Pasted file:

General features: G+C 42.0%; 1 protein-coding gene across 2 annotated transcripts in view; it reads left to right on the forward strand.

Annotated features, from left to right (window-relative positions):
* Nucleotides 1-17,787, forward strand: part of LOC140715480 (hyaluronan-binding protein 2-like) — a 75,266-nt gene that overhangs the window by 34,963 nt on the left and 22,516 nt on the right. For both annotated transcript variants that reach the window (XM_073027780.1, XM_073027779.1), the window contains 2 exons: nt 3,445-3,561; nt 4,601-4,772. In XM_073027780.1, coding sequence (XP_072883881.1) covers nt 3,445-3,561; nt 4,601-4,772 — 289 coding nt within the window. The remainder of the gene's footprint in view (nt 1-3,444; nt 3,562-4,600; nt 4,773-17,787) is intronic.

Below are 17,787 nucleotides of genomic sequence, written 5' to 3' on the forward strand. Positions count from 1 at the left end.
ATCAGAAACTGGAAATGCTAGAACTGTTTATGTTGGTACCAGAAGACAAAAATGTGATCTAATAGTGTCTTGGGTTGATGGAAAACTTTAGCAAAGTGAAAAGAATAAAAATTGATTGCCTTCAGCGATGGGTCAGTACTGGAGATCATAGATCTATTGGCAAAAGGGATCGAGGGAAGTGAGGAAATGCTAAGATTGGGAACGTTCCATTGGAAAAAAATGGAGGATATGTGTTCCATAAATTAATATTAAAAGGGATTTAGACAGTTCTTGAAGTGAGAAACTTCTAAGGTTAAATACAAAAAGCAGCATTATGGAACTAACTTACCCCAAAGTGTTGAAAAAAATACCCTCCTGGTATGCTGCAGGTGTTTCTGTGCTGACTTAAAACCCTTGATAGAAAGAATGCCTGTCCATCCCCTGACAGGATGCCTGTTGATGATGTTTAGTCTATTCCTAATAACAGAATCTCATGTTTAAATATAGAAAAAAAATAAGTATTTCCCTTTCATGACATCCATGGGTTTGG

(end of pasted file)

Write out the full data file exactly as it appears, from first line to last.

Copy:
General features: G+C 42.0%; 1 protein-coding gene across 2 annotated transcripts in view; it reads left to right on the forward strand.

Annotated features, from left to right (window-relative positions):
* Nucleotides 1-17,787, forward strand: part of LOC140715480 (hyaluronan-binding protein 2-like) — a 75,266-nt gene that overhangs the window by 34,963 nt on the left and 22,516 nt on the right. For both annotated transcript variants that reach the window (XM_073027780.1, XM_073027779.1), the window contains 2 exons: nt 3,445-3,561; nt 4,601-4,772. In XM_073027780.1, coding sequence (XP_072883881.1) covers nt 3,445-3,561; nt 4,601-4,772 — 289 coding nt within the window. The remainder of the gene's footprint in view (nt 1-3,444; nt 3,562-4,600; nt 4,773-17,787) is intronic.

Below are 17,787 nucleotides of genomic sequence, written 5' to 3' on the forward strand. Positions count from 1 at the left end.
ATCAGAAACTGGAAATGCTAGAACTGTTTATGTTGGTACCAGAAGACAAAAATGTGATCTAATAGTGTCTTGGGTTGATGGAAAACTTTAGCAAAGTGAAAAGAATAAAAATTGATTGCCTTCAGCGATGGGTCAGTACTGGAGATCATAGATCTATTGGCAAAAGGGATCGAGGGAAGTGAGGAAATGCTAAGATTGGGAACGTTCCATTGGAAAAAAATGGAGGATATGTGTTCCATAAATTAATATTAAAAGGGATTTAGACAGTTCTTGAAGTGAGAAACTTCTAAGGTTAAATACAAAAAGCAGCATTATGGAACTAACTTACCCCAAAGTGTTGAAAAAAATACCCTCCTGGTATGCTGCAGGTGTTTCTGTGCTGACTTAAAACCCTTGATAGAAAGAATGCCTGTCCATCCCCTGACAGGATGCCTGTTGATGATGTTTAGTCTATTCCTAATAACAGAATCTCATGTTTAAATATAGAAAAAAAATAAGTATTTCCCTTTCATGACATCCATGGGTTTGG